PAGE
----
Thursday, March 22, 2018

Wednesday, March 14, 2018

Too Late for Kumyss

Downtown Mt. Vernon, 1920s
(Westchester County Historical Society)

During the winter of 1974, I was stricken with some sort of respiratory illness and stayed home from school for several days.

The timing proved excellent.  Joni Mitchell had released her iconic album, “Court and Spark,” on January 1st of that year.  Now it was February, and I knew the record would be essential to my recuperation.

After everyone had dispersed to school and work, I got dressed immediately.  Although six inches of snow lay on the ground, my plan was to walk a few blocks to a street called Columbus Avenue, take the bus to downtown Mt. Vernon, and go to the Bee Hive Record Store.  (Its name came from a soda parlor that previously occupied the space.)

When the Bee Hive was still a soda parlor

By 10:30 I possessed the record and decided to stop at Clover Donuts, a coffee shop near the bus stop.  That’s where I ran into Mrs. Moskowitz.  She waved me over to the counter, pointing to an empty stool.  I sat down beside her and ordered a cup of tea.

She didn’t ask why I wasn’t in school.

That’s probably because Virginia (“Ginny”) McClellan Moskowitz had other things on her mind, like history.  In fact she was the city historian.  She knew everything related to Mt. Vernon’s past and present, as befitted a woman born and bred there.  Mrs. Moskowitz had grown up in a family of city fathers.  Her childhood and much of her adulthood were spent in a large Victorian house with three generations of McClellans.  After World War II, she married Dr. Eugene Moskowitz and they continued to live in the house.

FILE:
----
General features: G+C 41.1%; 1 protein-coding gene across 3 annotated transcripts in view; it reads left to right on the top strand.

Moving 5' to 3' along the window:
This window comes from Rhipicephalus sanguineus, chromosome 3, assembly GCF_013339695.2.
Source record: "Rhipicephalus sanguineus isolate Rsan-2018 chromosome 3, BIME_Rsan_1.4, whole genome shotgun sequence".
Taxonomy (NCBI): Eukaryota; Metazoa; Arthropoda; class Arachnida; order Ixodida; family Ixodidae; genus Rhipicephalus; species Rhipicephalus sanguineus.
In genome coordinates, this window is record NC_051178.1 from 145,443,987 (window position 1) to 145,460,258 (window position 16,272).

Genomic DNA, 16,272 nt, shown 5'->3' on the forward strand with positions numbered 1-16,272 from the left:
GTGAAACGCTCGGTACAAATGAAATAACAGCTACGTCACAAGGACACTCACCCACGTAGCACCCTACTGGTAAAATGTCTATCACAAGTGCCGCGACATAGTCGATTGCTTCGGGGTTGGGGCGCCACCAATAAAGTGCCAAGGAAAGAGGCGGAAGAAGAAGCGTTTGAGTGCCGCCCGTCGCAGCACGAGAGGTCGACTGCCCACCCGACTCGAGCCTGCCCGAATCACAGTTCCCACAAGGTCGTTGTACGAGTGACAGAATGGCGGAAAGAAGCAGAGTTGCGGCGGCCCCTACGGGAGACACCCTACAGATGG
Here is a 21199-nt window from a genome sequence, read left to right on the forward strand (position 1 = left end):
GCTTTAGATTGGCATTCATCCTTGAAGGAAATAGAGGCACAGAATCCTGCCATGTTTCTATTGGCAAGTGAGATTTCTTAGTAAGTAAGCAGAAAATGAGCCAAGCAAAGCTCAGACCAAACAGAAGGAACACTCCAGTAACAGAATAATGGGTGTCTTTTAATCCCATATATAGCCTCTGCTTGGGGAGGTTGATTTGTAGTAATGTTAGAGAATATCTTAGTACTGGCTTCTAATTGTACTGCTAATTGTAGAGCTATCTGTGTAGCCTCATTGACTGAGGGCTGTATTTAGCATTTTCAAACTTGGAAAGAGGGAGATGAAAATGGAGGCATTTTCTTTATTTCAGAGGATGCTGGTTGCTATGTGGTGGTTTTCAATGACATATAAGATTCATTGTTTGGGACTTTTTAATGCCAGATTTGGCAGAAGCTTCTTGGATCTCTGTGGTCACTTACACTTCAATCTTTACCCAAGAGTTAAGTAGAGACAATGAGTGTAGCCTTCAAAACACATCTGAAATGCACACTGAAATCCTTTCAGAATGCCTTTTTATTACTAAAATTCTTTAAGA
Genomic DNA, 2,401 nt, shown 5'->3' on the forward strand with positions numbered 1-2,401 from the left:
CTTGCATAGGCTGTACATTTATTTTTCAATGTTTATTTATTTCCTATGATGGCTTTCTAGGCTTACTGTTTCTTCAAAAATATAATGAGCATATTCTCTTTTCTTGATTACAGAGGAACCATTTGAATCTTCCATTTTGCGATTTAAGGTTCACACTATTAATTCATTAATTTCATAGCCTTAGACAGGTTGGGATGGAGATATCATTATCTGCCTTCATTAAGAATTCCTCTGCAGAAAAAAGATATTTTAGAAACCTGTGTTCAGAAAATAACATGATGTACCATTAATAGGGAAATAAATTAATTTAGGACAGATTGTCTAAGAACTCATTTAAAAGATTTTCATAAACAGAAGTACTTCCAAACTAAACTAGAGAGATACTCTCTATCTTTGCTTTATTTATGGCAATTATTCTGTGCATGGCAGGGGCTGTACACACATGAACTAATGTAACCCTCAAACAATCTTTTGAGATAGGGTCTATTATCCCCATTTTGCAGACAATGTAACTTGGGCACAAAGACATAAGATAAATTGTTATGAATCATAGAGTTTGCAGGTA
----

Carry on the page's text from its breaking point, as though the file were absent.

Virginia McClellan (left column, fourth down)
 Mt. Vernon High School yearbook, 1933

During the early 1970s Mrs. Moskowitz became especially busy.  In advance of the U.S. Bicentennial, the federal government dispensed millions of dollars to support local history initiatives.  Mrs. Moskowitz would use her allotment to mount several exhibitions and organize the old stuff that was pouring in.  She needed a lot of help.  The previous summer I had volunteered in her fiefdom, the Local History Room. 

In that room, the wooden file cabinets were packed with papers, the tables piled with maps and photographs, and the display cases filled with medals, plaques, and old silver.  Mrs. Moskowitz definitely had a plan, though.  She was working on it.

And now here we were in Clover Donuts.